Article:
On-Site Clinics at the Workplace

Mike West- It looks like a typical doctor's office, with a waiting room and a front desk, magazines and a TV - but it's located at the Cleveland hub of Continental Airlines. The clinic is in the cargo area of the airport so airport workers can drop in for medical attention without taking extra time off.

Sue Beyer- We see a lot of back injuries, shoulders, knees, a lot of people who are just sick, and they want to see a doctor come in.

MW- Sue Beyer, a medical assistant, says the clinic offers physical examinations which are sometimes needed for employment, some lab work and can even dispense drugs. Beyer says the only thing they don't do is blood work. A doctor is here 3 half-days a week. At other times, nurses care for workers. No appointment is needed and about 500 workers a month drop in. This patient, who didn't give his name, likes the system. He says seeing an outside doctor, was a hassle that cost him at least half a day, between travel time and hanging around a waiting room.

Patient- I don't see a doctor too often and if something's needed it's here, so it's nice. This makes it easy and convenient.

MW- This clinic and similar ones at other Continental hubs in Guam, Los Angeles, Houston, and Newark are run by the Whole Health Management corporation based in Cleveland. It's a medical contracting company that's paid to set up and run the clinics. Whole Health also has 17 other clients, each with a workforce of at least 700.

It costs workers nothing to use the clinics and one of the selling points of the program is that it allows corporate leaders to show they care for their employees by offering the service. Jim Hummer, president of Whole Health Management, says the idea is catching on. And that it's just plain good business to make doctors available at work.

Jim Hummer- The large corporations are beginning to realize the power of keeping their employees healthy. If you do have healthy employees that do show up for work more often. While they're there at work they are more productive. And because the corporation provides these services for their employees they engender tremendous employee loyalty and they distinguish themselves among other people in the marketplace so that they can attract and the retain the best talent.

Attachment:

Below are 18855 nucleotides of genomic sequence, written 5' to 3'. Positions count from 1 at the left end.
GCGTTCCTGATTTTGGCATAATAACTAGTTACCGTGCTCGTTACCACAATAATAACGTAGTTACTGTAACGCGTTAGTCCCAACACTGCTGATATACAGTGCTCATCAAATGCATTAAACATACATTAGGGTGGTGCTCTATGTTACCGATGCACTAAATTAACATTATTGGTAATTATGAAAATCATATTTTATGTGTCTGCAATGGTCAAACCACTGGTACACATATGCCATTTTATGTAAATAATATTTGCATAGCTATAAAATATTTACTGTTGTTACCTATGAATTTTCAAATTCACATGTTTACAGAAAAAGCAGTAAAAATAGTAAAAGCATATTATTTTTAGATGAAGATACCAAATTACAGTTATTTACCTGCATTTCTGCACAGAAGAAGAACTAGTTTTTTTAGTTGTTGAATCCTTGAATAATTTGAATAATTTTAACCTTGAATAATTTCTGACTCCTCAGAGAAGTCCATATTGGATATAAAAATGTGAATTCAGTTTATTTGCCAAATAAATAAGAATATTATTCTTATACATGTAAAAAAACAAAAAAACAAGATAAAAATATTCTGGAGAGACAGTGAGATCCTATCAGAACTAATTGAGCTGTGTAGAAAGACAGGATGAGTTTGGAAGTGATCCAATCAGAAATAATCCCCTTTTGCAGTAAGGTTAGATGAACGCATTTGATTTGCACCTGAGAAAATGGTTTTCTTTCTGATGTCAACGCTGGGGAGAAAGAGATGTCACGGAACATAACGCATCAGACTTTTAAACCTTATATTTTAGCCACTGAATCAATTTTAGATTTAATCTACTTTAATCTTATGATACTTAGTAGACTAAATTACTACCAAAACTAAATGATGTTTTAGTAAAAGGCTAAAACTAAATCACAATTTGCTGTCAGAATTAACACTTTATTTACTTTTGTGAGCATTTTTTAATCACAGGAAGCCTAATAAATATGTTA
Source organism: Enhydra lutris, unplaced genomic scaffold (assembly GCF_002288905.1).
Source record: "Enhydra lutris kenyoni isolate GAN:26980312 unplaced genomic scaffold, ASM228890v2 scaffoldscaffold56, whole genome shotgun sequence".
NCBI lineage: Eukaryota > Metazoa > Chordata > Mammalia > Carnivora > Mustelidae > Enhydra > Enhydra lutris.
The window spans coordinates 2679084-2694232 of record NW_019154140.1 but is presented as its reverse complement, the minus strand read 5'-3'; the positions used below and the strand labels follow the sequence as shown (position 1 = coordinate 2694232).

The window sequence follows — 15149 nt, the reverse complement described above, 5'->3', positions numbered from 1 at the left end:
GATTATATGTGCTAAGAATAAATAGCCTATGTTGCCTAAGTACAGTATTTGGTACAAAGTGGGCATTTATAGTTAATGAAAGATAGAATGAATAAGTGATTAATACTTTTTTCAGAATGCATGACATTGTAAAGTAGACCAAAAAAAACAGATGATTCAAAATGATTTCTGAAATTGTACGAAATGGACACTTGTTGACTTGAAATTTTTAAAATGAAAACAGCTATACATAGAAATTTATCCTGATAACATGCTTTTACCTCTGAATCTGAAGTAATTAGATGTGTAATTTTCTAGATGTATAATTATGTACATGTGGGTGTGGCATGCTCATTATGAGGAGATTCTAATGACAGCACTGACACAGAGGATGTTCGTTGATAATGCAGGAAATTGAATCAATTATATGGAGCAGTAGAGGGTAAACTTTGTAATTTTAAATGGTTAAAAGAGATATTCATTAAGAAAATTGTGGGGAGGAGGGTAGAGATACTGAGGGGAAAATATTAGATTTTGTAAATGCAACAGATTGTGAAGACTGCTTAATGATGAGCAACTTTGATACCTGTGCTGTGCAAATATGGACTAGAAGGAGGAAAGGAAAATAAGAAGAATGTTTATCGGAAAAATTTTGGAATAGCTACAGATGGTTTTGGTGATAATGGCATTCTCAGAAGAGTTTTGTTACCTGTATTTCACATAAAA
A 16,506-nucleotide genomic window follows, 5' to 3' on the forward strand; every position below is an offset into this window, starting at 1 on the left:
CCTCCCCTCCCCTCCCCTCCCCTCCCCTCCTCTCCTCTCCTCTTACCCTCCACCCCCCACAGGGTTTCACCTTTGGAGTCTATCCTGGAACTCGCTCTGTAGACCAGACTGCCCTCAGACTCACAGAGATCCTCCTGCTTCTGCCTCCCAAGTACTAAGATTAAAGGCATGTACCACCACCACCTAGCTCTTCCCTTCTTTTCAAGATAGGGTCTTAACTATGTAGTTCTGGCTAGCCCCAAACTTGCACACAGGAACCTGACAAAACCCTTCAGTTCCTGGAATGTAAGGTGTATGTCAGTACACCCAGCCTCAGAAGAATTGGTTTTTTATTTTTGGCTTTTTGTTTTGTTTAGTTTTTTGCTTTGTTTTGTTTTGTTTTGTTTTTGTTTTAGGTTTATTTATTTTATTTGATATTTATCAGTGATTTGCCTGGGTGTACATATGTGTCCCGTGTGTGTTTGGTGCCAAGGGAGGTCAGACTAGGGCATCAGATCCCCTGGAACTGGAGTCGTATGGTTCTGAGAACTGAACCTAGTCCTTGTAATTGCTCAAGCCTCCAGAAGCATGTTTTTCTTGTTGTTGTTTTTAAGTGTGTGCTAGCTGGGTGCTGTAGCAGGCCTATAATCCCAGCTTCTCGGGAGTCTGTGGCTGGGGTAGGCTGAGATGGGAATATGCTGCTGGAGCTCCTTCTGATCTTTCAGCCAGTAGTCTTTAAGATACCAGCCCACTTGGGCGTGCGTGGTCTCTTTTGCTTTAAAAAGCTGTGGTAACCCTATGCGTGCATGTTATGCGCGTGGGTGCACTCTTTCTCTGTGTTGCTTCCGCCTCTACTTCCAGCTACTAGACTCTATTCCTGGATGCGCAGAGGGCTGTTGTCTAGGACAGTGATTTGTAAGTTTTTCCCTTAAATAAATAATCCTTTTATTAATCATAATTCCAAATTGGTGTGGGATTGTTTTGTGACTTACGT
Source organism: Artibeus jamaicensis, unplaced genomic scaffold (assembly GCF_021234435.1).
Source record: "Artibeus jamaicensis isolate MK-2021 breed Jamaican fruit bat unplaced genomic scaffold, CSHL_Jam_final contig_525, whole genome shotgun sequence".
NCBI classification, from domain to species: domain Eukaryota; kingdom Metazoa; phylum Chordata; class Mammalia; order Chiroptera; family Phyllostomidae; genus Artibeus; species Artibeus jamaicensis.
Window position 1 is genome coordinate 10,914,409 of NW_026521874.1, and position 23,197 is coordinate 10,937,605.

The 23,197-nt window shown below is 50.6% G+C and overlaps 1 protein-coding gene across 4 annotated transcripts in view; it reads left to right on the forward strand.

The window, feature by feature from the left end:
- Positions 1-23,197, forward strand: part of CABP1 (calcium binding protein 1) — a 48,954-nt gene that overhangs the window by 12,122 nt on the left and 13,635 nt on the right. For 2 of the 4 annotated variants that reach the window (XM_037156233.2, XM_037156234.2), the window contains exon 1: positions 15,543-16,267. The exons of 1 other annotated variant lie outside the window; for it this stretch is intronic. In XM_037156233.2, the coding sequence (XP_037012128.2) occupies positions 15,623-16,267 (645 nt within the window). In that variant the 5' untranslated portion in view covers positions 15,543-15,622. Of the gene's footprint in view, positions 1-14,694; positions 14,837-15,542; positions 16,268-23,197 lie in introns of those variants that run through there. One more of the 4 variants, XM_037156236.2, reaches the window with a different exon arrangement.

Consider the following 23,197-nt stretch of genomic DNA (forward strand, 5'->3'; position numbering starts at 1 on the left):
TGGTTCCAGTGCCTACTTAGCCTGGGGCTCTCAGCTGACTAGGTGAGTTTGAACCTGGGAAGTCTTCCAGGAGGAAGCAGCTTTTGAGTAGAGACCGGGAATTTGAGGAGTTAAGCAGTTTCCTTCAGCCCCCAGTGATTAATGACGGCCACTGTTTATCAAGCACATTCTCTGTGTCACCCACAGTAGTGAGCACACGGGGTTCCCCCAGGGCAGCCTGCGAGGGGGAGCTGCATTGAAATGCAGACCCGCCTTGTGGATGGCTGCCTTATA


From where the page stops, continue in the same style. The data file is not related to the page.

MW- But some people see at least one problem that may keep some workers away - exposing medical secrets to the same doctor who is paid, although indirectly, from the same managers. Jessica Berg is an assistant professor of law and bio-ethics at the Case Western Reserve University Law and Medical School.

Jessica Berg- Most employees don't think of the clinic as being separate from the employer. So it feels like what you're doing is going in and your telling your employer, "I have these kinds of problems," and most people don't feel comfortable with that.

MW- Whole Health leaders insist patients' private information remains totally confidential, but Berg says just having the clinic near executives is enough to frighten some workers away from free medical help.

JB- As an employee you might just worry about the fact that your employer sees (you) walk to the doctor's office. Some people don't tell their employer when they take off to go to a doctor's appointment, they just say they have a personal appointment.

MW- The president of Whole Health, Jim Hummer, insists privacy is not an issue. He insists that in the 20-year history of the company, none of his medical workers have broken confidentiality rules.

JH- If we ever violate that trust we would not be able to survive. Corporations hire our organization in order to maintain that privacy and we only work with clients who agree that when a patient comes top our clinic that incident is private. It's no different than if they'd gone to their own private doctor off-site. So if a corporation is not willing to agree to that we will not do work for them.

MW- But unless you work for a very large company, don't expect a doctor's office soon. Right now on-site clinics are only located at large companies. The reason, all of whole health's clients are self-insured. That means they pay all their employees' medical costs themselves, as opposed to using an insurance company and paying premiums. On-site clinic supporters say it cost less money to keep people healthy than it does to treat them after they become ill. And now even some smaller companies are now banding together in an effort to share "at -work" doctors and clinics and split the cost. In Cleveland, Mike West, 90.3 WCPN News.

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